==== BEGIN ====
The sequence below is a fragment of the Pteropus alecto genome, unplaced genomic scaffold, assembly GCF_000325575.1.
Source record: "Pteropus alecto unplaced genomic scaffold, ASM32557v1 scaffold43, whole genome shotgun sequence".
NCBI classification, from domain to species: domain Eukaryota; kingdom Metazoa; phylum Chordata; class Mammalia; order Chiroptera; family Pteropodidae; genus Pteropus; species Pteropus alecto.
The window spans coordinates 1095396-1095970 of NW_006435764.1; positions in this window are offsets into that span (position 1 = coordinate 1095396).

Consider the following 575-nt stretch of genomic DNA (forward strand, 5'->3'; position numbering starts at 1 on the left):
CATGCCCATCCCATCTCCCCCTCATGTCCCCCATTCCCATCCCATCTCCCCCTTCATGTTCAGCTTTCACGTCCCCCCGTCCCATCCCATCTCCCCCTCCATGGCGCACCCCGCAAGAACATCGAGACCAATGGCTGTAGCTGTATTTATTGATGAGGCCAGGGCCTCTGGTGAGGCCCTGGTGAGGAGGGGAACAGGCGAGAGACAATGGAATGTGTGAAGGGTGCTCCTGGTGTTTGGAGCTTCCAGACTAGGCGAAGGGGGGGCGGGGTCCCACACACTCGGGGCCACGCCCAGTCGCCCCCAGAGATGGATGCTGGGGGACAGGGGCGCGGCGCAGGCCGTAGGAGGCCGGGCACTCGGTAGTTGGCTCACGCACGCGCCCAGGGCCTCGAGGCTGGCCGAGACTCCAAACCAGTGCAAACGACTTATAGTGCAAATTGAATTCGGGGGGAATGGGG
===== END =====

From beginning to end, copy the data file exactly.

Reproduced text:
The sequence below is a fragment of the Pteropus alecto genome, unplaced genomic scaffold, assembly GCF_000325575.1.
Source record: "Pteropus alecto unplaced genomic scaffold, ASM32557v1 scaffold43, whole genome shotgun sequence".
NCBI classification, from domain to species: domain Eukaryota; kingdom Metazoa; phylum Chordata; class Mammalia; order Chiroptera; family Pteropodidae; genus Pteropus; species Pteropus alecto.
The window spans coordinates 1095396-1095970 of NW_006435764.1; positions in this window are offsets into that span (position 1 = coordinate 1095396).

Consider the following 575-nt stretch of genomic DNA (forward strand, 5'->3'; position numbering starts at 1 on the left):
CATGCCCATCCCATCTCCCCCTCATGTCCCCCATTCCCATCCCATCTCCCCCTTCATGTTCAGCTTTCACGTCCCCCCGTCCCATCCCATCTCCCCCTCCATGGCGCACCCCGCAAGAACATCGAGACCAATGGCTGTAGCTGTATTTATTGATGAGGCCAGGGCCTCTGGTGAGGCCCTGGTGAGGAGGGGAACAGGCGAGAGACAATGGAATGTGTGAAGGGTGCTCCTGGTGTTTGGAGCTTCCAGACTAGGCGAAGGGGGGGCGGGGTCCCACACACTCGGGGCCACGCCCAGTCGCCCCCAGAGATGGATGCTGGGGGACAGGGGCGCGGCGCAGGCCGTAGGAGGCCGGGCACTCGGTAGTTGGCTCACGCACGCGCCCAGGGCCTCGAGGCTGGCCGAGACTCCAAACCAGTGCAAACGACTTATAGTGCAAATTGAATTCGGGGGGAATGGGG